‘The power and intensity of a cyclocross race is much higher than I can train at. I find that when I start racing on the road again I have something left at the end when others are tailing off – I think that comes from cyclocross.

‘You do need a good base, of course, but in the winter I train two hours on my cyclocross bike on a Wednesday. The rest of the time I am on the road.’

The question is whether the intensity of racing all year round is sustainable. ‘That’s why I take breaks,’ Brand says. ‘I took a break after Innsbruck then had a week training on the road in Spain before the cyclocross season.

‘For me, the main thing is that I enjoy it,’ she adds. ‘I started racing when I was eight years old and did the same road races for many years.

‘It was very familiar and I felt I maybe wasn’t learning so much any more. With cyclocross, I need a different kind of focus, and I’ve got so much to learn still. But I love the adrenaline that it gives me – it’s something I need.’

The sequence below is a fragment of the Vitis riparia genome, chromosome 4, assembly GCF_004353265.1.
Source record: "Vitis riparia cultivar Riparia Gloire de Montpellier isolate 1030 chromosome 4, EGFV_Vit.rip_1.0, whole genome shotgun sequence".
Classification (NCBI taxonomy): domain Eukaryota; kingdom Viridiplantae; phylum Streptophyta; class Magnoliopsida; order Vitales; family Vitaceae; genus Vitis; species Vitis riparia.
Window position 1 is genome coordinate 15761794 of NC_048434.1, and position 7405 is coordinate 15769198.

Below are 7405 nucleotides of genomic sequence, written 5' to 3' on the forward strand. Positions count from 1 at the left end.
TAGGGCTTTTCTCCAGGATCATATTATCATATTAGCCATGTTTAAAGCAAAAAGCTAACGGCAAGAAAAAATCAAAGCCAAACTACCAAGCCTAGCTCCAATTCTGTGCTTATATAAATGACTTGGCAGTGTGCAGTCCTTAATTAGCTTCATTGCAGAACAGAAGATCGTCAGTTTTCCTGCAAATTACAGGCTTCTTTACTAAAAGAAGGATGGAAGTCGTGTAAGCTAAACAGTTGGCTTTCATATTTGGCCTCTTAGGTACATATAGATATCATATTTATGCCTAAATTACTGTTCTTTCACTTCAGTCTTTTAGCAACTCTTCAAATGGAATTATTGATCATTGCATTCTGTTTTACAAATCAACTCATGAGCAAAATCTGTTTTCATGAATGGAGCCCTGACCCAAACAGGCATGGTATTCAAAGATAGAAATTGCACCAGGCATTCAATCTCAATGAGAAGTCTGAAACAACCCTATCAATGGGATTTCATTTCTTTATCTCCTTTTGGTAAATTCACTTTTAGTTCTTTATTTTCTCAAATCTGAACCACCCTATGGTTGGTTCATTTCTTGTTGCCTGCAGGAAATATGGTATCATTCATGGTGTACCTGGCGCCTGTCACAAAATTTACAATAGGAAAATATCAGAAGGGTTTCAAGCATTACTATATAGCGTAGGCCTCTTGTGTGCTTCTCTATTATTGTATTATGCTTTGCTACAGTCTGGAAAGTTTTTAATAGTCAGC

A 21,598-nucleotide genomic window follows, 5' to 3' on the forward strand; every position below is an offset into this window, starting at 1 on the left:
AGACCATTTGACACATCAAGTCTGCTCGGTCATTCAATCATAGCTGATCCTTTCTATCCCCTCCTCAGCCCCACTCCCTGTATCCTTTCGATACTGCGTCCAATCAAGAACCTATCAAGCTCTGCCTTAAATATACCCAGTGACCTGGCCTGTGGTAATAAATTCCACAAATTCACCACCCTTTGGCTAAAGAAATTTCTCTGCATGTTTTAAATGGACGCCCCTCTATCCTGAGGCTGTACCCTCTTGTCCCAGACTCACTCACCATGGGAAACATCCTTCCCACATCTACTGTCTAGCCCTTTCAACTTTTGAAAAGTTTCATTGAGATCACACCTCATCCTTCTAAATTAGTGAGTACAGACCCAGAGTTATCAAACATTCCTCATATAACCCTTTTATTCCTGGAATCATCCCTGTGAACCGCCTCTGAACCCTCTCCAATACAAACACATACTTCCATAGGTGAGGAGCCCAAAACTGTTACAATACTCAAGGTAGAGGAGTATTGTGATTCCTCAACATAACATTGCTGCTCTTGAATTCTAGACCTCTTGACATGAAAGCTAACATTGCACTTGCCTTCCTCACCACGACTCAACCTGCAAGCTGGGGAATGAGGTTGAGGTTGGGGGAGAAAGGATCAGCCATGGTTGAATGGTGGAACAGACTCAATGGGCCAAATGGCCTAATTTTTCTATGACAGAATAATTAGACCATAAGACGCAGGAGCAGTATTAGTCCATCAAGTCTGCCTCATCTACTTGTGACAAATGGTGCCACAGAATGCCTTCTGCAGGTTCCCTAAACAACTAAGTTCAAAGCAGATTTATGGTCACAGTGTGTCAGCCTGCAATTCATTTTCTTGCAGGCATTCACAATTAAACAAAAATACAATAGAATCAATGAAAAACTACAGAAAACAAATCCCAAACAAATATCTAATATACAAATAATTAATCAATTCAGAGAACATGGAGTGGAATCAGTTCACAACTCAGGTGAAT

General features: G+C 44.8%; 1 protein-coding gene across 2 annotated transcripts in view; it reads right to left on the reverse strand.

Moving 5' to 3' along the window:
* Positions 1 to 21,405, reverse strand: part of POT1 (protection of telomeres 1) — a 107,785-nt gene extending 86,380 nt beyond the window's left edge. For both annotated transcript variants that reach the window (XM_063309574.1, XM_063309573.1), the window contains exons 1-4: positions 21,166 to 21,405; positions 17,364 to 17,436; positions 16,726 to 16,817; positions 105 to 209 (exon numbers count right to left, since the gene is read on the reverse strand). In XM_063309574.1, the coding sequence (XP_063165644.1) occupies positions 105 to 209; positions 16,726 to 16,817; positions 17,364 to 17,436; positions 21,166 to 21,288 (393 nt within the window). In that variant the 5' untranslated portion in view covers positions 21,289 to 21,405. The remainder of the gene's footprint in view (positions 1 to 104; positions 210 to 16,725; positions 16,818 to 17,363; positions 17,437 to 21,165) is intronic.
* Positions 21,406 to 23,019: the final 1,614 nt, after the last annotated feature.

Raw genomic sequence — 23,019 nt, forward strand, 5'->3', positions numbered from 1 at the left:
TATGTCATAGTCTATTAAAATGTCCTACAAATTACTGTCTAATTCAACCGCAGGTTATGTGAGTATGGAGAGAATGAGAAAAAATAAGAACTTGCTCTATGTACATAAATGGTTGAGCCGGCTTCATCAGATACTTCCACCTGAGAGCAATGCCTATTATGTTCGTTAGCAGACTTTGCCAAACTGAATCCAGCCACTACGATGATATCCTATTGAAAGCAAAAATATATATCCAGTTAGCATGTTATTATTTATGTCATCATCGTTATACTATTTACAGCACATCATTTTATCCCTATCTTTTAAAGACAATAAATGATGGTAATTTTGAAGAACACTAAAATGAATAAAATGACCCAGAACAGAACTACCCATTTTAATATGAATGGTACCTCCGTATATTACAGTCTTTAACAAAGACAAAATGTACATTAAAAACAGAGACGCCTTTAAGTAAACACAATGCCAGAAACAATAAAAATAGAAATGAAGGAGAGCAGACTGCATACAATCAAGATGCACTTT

After her bronze medal last year she’s likely to be one of the favourites for this year’s championships in Bogense, Denmark.

‘It’s a course that suits me and, if can keep my form, anything is possible,’ she says.

Back to the dirt

One of Brand’s rivals could be Nikki Brammeier, who’s had a few tussles with the Dutchwoman this season.

Unlike Brand, Brammeier has left the road behind, having spent a couple of seasons at the world’s best women’s team, Boels-Dolmans, to now focus exclusively on cyclocross.

She rides for and helps to run Mudiiita, the project to develop cyclocross in the UK (see below). ‘For me it all started when I was really young with my dad taking me and my brother to local cyclocross races in the Notts and Derby League,’ Brammeier says.

‘It was really just about having fun, and winning goodie bags with Mars bars. There was a good group of young riders – Ben Swift and Adam Blythe used to do cyclocross in those days.’

Now she lives in Belgium, where ‘there’s a completely different scene. Cyclocross in Belgium is like football in Britain – that’s how much they get behind their favourite riders.

‘There’s a real spirit to it, and it’s such a spectator-friendly sport. You kind of see the riders in slow motion – well, it is, because we’re riding through mud a lot of the time!’

Brammeier’s decision to focus on cyclocross came because she didn’t think she could sustain a year-round racing programme. ‘You can do it for a couple of years, and carry your form from cross into the road season, but it catches up with you.